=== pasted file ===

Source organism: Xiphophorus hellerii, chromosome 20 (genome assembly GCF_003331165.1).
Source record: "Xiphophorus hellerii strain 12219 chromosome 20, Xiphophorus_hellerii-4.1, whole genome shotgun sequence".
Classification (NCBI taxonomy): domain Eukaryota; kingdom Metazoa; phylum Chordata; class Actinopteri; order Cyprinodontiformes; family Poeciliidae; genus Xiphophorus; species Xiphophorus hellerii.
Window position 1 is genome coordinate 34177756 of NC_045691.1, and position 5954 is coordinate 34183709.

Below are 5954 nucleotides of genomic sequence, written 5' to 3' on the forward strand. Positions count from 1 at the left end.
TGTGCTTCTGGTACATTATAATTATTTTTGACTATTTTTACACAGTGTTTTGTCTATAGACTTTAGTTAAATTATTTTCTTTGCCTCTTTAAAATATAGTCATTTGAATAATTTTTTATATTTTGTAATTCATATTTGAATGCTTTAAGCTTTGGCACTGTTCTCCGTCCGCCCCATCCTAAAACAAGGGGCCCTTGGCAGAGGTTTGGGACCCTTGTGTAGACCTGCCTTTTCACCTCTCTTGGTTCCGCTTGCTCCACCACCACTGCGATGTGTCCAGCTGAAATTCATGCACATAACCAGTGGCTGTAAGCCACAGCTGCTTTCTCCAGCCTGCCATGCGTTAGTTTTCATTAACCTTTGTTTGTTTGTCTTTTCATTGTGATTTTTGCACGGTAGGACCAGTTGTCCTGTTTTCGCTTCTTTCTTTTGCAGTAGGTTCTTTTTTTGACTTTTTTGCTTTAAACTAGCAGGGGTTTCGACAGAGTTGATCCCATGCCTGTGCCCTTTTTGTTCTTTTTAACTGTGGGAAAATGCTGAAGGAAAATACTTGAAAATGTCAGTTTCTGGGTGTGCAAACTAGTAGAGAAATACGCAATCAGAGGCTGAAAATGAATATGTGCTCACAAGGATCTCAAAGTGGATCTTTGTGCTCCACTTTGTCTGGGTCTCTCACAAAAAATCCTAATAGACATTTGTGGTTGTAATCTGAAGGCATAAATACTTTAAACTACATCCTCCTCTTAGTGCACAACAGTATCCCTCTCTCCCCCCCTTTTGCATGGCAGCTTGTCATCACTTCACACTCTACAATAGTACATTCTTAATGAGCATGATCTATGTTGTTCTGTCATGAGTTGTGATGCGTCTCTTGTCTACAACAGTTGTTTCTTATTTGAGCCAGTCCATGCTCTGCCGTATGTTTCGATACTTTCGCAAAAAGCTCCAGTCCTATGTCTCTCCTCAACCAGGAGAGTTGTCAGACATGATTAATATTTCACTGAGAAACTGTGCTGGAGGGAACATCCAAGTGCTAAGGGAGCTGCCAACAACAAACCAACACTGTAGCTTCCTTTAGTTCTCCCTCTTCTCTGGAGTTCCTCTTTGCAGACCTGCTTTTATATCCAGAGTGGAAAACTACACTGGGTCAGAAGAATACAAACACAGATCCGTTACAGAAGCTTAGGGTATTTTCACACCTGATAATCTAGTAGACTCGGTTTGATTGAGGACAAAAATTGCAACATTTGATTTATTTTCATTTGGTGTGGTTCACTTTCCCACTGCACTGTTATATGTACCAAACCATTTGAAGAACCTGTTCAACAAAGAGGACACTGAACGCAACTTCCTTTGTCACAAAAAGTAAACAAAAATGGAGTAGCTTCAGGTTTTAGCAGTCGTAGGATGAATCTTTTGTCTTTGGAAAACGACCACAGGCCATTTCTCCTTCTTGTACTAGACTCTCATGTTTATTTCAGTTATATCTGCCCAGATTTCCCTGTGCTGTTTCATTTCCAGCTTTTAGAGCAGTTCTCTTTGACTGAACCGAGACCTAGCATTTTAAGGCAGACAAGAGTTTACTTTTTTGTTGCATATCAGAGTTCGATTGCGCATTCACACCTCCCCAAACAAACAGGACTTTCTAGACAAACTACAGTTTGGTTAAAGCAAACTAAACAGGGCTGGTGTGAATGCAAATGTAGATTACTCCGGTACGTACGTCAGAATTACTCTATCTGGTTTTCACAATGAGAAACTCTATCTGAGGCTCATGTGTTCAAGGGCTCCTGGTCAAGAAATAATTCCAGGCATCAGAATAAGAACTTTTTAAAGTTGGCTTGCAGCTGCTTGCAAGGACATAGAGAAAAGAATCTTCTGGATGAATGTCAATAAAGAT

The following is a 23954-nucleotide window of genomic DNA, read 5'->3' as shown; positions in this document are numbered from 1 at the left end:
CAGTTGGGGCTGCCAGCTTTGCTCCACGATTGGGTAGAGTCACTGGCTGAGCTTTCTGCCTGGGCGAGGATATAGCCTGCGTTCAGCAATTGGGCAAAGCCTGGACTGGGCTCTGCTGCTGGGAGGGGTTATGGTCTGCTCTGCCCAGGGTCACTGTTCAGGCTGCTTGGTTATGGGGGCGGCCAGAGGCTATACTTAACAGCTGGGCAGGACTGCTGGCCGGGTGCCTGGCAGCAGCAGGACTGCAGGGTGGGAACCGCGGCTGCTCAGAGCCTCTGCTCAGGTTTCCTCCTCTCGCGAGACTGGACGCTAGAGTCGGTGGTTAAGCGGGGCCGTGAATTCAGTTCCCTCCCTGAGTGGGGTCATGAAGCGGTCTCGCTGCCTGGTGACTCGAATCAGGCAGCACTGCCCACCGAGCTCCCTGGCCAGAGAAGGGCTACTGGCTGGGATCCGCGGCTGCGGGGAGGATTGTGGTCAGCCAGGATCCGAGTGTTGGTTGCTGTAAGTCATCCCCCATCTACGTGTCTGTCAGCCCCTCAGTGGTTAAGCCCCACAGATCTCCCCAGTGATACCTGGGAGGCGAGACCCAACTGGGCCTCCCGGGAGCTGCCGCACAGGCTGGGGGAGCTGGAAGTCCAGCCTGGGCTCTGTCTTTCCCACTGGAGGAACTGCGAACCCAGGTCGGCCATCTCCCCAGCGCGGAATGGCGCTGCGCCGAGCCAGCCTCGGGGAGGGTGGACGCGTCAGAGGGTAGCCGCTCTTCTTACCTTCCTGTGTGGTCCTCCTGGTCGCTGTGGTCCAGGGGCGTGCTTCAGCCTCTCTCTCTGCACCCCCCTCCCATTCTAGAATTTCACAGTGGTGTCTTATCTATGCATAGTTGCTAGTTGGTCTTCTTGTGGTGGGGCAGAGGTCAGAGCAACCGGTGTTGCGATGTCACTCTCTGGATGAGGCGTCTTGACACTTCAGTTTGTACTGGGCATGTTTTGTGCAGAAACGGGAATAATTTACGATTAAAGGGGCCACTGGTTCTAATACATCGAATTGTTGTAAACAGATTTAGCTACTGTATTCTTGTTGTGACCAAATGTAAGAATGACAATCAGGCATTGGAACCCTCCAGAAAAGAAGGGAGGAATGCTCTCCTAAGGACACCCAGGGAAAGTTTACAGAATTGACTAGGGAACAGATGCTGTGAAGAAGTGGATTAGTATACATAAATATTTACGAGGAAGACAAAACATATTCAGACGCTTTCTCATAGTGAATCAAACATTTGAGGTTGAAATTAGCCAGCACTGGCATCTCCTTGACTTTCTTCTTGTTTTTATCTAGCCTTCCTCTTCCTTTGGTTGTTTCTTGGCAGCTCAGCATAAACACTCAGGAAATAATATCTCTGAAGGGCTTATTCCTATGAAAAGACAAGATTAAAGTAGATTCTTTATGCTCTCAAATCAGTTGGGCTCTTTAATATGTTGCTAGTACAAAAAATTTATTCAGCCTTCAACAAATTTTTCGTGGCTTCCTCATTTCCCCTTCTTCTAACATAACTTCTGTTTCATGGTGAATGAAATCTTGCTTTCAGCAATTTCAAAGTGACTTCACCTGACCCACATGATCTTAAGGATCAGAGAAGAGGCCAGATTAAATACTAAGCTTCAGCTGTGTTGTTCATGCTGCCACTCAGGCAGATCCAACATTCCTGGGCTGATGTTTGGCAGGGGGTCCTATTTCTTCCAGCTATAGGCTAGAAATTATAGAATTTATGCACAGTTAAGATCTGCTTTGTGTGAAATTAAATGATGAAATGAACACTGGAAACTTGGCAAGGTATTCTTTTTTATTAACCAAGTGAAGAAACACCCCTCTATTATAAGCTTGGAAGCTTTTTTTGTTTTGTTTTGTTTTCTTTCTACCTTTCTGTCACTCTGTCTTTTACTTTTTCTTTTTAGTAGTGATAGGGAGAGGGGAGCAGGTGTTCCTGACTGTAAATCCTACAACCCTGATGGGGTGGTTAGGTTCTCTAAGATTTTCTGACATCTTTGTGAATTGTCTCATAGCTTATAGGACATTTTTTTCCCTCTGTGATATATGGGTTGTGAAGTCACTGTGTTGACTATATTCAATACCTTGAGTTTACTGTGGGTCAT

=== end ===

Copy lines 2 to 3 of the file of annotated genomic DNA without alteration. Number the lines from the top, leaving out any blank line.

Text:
Source record: "Xiphophorus hellerii strain 12219 chromosome 20, Xiphophorus_hellerii-4.1, whole genome shotgun sequence".
Classification (NCBI taxonomy): domain Eukaryota; kingdom Metazoa; phylum Chordata; class Actinopteri; order Cyprinodontiformes; family Poeciliidae; genus Xiphophorus; species Xiphophorus hellerii.